10/15/2020 Washington D.C. (International Christian Concern) – On July 10, Hindu extremists murdered Pastor Munsi Thado in India. Prior to his murder, Pastor Munsi lived in the forest for the last five years due to village pressure. Village leaders demanded that Pastor Munsi recant his Christian faith, kicking him out when he refused.
Despite having been thrown out, he continued to evangelize. Munsi’s ministry colleague told us, “He led more than 20 families to Christ since Hindu radicals threw him out the village.”
Will you take a moment to pray for his wife and children in the midst of their grief? To learn more about Pastor Munsi’s story and how ICC stepped in to support his family in the aftermath, click here.
Hi, I’m Jeff King, President of International Christian Concern. I want you to do me a favor. Look at this picture and tell me what you notice. You’re immediately going to be drawn to the faces, but don’t start there. Just look around. What do you see? You’ll notice that they live in poverty. That’s obvious. There’s dirt floor shack and there’s a door made of sticks, holes in the walls, their clothes are very basic. You see the roof, it’s made out of sticks and metal with a blue tarp on it to keep the rain out. But the most noticeable thing in the picture for me, and probably for you, are the eyes of the kids. What do you see in their faces and in their eyes? It’s fear, it’s anxiety, it’s sadness. It’s not a happy picture.
I stare at this picture for a while and I noticed all those things, but there was one thing in the end that really grabbed my attention. That was that flip-flop that’s down in the dirt from the missing person in the picture. The person that is missing is Pastor Munsi. There’s a reason he’s missing.
Pastor Munsi was a non-stop evangelist. He had come to Christ. He loved the gospel so much he could never stop sharing the Gospel. He lived in a fundamentalist Hindu area in a fundamentalist Hindu village, the leaders were the same. They kept pressuring him to stop sharing the Gospel, but he couldn’t. And to the point that they actually told him he had to leave the village. He ended up living in a shack in the woods for five years. During this whole time, he led 20 people, 20 different families to Christ in the village, which you can imagine created a lot of problems, and why they pushed him out of the village.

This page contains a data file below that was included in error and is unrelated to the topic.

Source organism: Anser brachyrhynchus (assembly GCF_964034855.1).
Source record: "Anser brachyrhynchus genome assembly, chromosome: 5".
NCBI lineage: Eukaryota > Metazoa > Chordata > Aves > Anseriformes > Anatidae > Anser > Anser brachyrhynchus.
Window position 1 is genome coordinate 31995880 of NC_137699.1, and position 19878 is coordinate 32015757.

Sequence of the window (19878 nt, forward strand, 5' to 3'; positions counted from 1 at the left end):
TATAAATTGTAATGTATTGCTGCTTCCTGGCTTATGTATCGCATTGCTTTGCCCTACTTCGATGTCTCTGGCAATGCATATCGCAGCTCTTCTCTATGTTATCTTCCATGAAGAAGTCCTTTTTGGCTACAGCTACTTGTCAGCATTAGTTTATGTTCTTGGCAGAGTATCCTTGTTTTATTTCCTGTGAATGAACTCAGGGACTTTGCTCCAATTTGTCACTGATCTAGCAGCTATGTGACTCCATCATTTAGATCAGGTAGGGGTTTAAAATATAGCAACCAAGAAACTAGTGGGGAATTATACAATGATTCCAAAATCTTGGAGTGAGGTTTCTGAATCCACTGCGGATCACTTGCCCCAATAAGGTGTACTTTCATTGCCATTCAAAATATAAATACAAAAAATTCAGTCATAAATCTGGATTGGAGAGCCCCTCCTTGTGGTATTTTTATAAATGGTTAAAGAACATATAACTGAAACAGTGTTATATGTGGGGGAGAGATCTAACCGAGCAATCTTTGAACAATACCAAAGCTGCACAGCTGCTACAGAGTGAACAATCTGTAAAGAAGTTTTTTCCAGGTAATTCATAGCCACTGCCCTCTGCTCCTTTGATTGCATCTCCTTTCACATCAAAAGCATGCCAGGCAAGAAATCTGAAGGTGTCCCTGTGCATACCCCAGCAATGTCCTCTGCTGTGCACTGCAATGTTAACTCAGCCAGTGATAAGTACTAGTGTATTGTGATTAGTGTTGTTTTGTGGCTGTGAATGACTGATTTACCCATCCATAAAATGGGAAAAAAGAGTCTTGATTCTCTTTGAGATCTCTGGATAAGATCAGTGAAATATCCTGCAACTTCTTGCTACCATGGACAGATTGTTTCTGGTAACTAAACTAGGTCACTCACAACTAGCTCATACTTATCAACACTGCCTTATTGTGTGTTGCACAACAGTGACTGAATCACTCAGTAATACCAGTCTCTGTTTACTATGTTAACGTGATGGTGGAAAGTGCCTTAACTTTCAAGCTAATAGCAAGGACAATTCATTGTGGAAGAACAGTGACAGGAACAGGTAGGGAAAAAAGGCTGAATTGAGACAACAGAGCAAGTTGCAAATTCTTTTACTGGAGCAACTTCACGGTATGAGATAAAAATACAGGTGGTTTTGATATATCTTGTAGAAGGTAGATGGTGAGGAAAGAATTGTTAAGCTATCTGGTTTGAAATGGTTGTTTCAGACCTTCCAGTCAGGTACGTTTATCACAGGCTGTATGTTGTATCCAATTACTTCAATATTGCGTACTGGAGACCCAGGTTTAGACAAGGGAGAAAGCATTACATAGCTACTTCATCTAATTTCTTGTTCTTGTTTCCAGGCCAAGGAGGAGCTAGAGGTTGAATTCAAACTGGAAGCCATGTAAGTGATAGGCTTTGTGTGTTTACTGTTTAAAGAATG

It makes me think of a scripture. Let me read this to you. It’s 1 Corinthians 4:10-13. It’s Paul speaking. He says, “We are fools for Christ, but you are so wise in Christ. We are weak, but you are strong! You are honored, we are dishonored. To this very hour we go hungry and thirsty, we’re in rags, we’re brutally treated, we’re homeless. We work hard with our own hands. When we’re cursed, we bless. When we’re persecuted, we endure. When we are slandered, we answer kindly. We have become the scum of the earth, the garbage of the world.”
I think of Pastor Munsi because you think about what he gave up, and he ends up living in the woods like this, in a shack. The pressure never stopped to the point that finally, the fundamentalists came and dragged him out of his home with his wife pleading and screaming for them not to take him. He was gone for a while, and then his wife kind of assumed what was happening. She was out searching for him in the forest. On July 10th, she found his body.
At ICC, we’ve been helping his wife and kids transition to a new life. But this whole story, it makes me think of the verse in Revelation. It says, “The believers overcame the dragon by the blood of the Lamb and by the word of their testimony; they did not love their lives so much to shrink from death.”
Pastor Munsi is not a man to be pitied. It’s a hard balance because we have great compassion on the plight of his kids and the plight of his wife, the family that he’s left behind, but he is a hero. He found a treasure in a field and he went and paid everything for that treasure, and he purchased that. And he was so overjoyed with what he had found, the treasure he had found, that he couldn’t stop telling others about it.
Look, that’s what the Lord wants for all of us. To move beyond where we are with the Lord, it’s not about obedience. He wants that. We want to obey him, but it’s much more. It’s to move to this point of treasure. And I see Pastor Munsi sitting at the door, the threshold to the next life, and he’s calling us. He’s not calling us to die. Most of us are not going to die for the Gospel, but to live like he did, to live with great sacrifice. It’s a lesson to me. I’m not preaching to you because it’s a lesson to me too every day, but this is why it’s such a blessing to work with the persecuted.